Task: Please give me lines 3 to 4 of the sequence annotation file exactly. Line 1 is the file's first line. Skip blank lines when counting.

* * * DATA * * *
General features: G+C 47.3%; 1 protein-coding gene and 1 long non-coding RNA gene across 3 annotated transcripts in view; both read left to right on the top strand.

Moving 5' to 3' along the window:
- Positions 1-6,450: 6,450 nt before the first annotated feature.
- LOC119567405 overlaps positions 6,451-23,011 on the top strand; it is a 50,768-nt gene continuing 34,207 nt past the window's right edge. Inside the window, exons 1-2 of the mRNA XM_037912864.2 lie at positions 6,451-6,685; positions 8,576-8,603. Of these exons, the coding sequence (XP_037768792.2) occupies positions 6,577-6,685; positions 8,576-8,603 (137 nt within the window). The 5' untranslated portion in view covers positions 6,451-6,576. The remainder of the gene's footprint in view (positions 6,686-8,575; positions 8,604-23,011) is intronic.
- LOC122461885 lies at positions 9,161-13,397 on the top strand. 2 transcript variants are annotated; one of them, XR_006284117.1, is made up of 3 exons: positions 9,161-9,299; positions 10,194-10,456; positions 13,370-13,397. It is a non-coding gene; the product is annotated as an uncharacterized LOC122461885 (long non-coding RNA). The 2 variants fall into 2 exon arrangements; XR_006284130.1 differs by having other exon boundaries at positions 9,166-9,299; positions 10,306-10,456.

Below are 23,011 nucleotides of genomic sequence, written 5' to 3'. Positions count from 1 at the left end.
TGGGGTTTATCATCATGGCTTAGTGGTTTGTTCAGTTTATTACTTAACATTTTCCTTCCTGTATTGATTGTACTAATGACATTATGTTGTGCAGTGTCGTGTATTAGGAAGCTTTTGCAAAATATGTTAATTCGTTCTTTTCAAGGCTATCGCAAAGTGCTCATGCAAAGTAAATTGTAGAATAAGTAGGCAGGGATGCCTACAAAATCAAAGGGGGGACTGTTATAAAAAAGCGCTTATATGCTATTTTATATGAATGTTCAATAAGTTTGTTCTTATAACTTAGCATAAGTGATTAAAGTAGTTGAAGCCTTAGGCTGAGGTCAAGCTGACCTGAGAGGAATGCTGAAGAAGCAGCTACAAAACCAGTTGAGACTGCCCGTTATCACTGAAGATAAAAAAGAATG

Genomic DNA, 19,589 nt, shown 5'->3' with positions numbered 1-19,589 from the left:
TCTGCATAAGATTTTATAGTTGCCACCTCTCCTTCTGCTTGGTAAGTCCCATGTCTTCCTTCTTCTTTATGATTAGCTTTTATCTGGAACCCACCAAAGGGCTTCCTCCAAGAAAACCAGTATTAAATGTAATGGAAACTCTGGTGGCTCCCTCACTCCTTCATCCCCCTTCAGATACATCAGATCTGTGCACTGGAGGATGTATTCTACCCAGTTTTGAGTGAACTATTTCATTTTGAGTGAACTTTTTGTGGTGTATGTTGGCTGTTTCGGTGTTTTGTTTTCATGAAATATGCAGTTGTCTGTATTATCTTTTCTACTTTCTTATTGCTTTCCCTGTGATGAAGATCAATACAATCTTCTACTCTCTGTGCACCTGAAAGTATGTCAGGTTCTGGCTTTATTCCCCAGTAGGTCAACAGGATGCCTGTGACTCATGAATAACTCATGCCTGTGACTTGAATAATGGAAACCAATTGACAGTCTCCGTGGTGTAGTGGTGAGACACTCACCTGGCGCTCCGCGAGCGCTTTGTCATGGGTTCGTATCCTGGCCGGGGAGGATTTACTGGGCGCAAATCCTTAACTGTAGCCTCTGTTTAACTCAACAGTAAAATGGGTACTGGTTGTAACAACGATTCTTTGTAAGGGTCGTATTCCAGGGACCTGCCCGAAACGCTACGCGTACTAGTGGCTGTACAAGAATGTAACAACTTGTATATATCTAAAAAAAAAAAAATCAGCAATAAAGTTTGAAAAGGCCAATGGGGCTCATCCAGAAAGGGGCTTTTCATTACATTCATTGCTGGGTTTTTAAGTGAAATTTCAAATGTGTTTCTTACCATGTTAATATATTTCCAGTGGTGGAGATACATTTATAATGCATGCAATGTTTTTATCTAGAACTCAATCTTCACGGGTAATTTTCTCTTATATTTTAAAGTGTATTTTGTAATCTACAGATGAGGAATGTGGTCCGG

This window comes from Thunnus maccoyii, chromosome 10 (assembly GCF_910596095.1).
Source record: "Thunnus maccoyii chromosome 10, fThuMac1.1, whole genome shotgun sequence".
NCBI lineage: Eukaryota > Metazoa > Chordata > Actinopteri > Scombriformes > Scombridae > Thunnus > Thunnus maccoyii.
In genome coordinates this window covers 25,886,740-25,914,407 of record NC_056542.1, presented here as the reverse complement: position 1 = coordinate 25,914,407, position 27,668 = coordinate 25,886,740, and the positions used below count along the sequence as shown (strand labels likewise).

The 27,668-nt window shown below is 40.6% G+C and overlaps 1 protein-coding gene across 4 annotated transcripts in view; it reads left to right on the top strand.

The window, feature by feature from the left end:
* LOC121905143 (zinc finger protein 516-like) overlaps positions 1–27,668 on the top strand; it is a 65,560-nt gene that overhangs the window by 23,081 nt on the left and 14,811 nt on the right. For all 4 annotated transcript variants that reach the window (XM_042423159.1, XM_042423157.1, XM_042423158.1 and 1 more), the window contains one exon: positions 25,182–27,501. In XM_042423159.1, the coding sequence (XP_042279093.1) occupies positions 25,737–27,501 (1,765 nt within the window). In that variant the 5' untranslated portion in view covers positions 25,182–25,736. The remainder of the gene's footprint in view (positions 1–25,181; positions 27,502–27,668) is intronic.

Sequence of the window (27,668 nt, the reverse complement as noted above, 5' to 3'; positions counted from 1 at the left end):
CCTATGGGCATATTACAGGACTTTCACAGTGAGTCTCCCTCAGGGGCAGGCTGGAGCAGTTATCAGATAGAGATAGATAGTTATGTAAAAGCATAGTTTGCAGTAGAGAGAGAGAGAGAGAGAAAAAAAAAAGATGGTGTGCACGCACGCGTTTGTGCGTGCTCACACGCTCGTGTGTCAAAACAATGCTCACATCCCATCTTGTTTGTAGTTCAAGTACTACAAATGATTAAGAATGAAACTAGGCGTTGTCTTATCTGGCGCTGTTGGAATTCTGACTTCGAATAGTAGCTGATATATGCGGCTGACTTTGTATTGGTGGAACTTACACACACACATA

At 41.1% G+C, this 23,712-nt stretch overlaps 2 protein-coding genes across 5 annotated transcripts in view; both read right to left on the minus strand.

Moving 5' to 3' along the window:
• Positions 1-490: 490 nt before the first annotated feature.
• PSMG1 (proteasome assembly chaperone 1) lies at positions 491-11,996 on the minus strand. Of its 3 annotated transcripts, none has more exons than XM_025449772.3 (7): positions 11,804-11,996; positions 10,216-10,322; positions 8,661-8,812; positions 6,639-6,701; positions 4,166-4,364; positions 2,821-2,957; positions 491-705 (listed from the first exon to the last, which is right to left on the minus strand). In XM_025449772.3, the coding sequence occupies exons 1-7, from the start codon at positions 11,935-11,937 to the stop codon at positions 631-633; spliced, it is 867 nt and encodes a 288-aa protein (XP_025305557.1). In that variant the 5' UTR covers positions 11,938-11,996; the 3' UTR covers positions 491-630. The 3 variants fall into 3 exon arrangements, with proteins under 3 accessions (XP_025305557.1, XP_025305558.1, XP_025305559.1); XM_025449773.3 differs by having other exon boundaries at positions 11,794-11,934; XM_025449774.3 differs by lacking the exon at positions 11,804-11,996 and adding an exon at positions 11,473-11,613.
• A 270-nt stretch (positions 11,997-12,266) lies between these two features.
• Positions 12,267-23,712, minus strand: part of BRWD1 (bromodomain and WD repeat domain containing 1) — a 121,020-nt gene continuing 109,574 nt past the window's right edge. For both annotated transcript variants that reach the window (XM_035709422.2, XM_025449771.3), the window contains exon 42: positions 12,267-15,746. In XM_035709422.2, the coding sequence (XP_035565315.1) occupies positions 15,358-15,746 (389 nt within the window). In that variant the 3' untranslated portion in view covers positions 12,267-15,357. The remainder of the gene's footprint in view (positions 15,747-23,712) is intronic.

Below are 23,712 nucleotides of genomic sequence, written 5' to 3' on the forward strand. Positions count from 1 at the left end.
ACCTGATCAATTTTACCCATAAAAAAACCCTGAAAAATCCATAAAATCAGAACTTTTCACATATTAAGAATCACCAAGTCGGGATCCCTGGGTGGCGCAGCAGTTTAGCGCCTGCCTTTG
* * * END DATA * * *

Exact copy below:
- Positions 1-6,450: 6,450 nt before the first annotated feature.
- LOC119567405 overlaps positions 6,451-23,011 on the top strand; it is a 50,768-nt gene continuing 34,207 nt past the window's right edge. Inside the window, exons 1-2 of the mRNA XM_037912864.2 lie at positions 6,451-6,685; positions 8,576-8,603. Of these exons, the coding sequence (XP_037768792.2) occupies positions 6,577-6,685; positions 8,576-8,603 (137 nt within the window). The 5' untranslated portion in view covers positions 6,451-6,576. The remainder of the gene's footprint in view (positions 6,686-8,575; positions 8,604-23,011) is intronic.